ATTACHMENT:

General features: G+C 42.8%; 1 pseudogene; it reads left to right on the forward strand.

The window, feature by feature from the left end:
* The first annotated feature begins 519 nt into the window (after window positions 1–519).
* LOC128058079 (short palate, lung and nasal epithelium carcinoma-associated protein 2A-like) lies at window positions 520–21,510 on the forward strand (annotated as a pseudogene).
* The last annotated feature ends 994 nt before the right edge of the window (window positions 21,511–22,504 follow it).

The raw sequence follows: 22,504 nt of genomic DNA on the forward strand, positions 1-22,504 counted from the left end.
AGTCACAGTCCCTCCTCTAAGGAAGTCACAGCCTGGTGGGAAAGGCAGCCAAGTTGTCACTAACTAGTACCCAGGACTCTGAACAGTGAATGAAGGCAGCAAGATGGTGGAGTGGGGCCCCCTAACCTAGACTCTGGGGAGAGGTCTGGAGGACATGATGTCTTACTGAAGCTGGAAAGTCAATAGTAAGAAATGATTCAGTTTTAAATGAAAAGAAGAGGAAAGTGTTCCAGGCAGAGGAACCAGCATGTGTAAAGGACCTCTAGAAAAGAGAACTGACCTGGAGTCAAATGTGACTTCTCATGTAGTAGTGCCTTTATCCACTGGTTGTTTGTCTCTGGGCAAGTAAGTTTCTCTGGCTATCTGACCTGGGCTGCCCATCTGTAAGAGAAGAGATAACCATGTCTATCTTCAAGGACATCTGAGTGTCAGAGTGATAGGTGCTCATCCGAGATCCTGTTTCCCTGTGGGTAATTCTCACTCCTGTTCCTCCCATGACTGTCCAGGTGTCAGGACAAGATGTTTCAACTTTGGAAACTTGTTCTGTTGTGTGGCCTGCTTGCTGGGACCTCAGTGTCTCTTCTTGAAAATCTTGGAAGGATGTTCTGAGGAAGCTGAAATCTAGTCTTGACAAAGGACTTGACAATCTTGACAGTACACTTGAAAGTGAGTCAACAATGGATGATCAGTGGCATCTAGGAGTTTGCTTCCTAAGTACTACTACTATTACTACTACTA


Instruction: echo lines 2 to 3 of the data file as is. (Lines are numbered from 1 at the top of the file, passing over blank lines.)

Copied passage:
The window, feature by feature from the left end:
* The first annotated feature begins 519 nt into the window (after window positions 1–519).